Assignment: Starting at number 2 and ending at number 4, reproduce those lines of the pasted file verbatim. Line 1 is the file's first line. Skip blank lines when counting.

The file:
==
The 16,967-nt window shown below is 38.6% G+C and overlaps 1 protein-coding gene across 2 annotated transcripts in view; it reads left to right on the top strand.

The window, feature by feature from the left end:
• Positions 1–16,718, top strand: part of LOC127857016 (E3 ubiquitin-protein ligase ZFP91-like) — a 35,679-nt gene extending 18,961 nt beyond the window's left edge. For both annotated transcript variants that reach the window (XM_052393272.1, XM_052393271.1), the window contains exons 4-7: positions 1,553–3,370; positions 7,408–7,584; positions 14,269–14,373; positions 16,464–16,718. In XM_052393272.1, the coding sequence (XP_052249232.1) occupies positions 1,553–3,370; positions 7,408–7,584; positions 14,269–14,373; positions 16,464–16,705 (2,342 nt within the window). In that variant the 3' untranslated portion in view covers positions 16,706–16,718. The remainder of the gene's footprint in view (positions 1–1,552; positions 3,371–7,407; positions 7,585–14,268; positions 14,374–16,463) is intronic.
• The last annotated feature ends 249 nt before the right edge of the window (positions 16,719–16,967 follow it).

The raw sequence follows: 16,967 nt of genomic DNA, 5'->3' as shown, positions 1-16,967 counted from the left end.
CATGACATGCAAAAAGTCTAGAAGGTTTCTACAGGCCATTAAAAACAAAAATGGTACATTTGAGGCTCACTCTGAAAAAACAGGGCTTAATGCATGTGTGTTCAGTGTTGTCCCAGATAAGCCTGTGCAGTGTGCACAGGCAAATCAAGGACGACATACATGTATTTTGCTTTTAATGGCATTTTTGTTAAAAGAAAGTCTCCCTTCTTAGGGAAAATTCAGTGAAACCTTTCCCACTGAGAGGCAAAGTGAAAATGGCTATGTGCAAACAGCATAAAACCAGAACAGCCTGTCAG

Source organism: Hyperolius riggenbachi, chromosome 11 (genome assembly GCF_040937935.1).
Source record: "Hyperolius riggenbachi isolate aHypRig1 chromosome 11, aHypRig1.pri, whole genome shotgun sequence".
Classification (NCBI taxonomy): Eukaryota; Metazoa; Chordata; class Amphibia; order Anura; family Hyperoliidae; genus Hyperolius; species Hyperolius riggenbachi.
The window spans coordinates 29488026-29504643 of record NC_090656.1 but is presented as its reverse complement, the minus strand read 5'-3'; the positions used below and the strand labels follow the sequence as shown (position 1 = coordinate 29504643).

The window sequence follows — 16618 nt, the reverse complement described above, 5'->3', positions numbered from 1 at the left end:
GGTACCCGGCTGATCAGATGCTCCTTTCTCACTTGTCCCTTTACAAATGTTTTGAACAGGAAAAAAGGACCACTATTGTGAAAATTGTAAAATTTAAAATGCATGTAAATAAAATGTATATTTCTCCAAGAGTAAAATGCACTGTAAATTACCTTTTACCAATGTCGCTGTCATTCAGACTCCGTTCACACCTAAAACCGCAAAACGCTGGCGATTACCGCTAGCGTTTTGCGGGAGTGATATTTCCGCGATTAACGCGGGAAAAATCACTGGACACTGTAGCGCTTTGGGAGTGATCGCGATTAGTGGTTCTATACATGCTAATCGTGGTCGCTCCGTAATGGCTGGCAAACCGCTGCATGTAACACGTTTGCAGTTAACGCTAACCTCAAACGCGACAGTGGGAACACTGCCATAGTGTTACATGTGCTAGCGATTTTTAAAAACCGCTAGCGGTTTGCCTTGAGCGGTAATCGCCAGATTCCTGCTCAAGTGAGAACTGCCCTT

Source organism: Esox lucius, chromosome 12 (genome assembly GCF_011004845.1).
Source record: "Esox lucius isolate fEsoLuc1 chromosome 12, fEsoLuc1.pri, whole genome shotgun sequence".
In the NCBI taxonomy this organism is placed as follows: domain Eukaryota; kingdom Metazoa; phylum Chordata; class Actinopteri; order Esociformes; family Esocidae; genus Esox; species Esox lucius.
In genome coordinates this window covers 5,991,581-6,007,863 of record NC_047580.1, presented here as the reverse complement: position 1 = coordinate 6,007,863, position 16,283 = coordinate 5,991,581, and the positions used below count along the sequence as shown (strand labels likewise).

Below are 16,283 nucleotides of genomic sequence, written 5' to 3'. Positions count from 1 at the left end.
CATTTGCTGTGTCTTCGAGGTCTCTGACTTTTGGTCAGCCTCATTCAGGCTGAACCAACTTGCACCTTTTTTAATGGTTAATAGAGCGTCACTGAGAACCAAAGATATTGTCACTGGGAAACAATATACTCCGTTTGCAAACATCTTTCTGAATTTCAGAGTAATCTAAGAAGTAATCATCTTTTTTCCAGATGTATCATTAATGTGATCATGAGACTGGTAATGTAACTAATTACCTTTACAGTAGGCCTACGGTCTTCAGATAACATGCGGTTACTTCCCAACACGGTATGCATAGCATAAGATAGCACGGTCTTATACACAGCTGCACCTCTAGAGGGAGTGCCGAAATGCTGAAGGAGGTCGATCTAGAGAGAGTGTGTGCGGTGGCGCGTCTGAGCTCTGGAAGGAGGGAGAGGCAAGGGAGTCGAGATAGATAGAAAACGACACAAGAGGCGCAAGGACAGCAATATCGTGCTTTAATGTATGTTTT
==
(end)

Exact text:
The window, feature by feature from the left end:
• Positions 1–16,718, top strand: part of LOC127857016 (E3 ubiquitin-protein ligase ZFP91-like) — a 35,679-nt gene extending 18,961 nt beyond the window's left edge. For both annotated transcript variants that reach the window (XM_052393272.1, XM_052393271.1), the window contains exons 4-7: positions 1,553–3,370; positions 7,408–7,584; positions 14,269–14,373; positions 16,464–16,718. In XM_052393272.1, the coding sequence (XP_052249232.1) occupies positions 1,553–3,370; positions 7,408–7,584; positions 14,269–14,373; positions 16,464–16,705 (2,342 nt within the window). In that variant the 3' untranslated portion in view covers positions 16,706–16,718. The remainder of the gene's footprint in view (positions 1–1,552; positions 3,371–7,407; positions 7,585–14,268; positions 14,374–16,463) is intronic.
• The last annotated feature ends 249 nt before the right edge of the window (positions 16,719–16,967 follow it).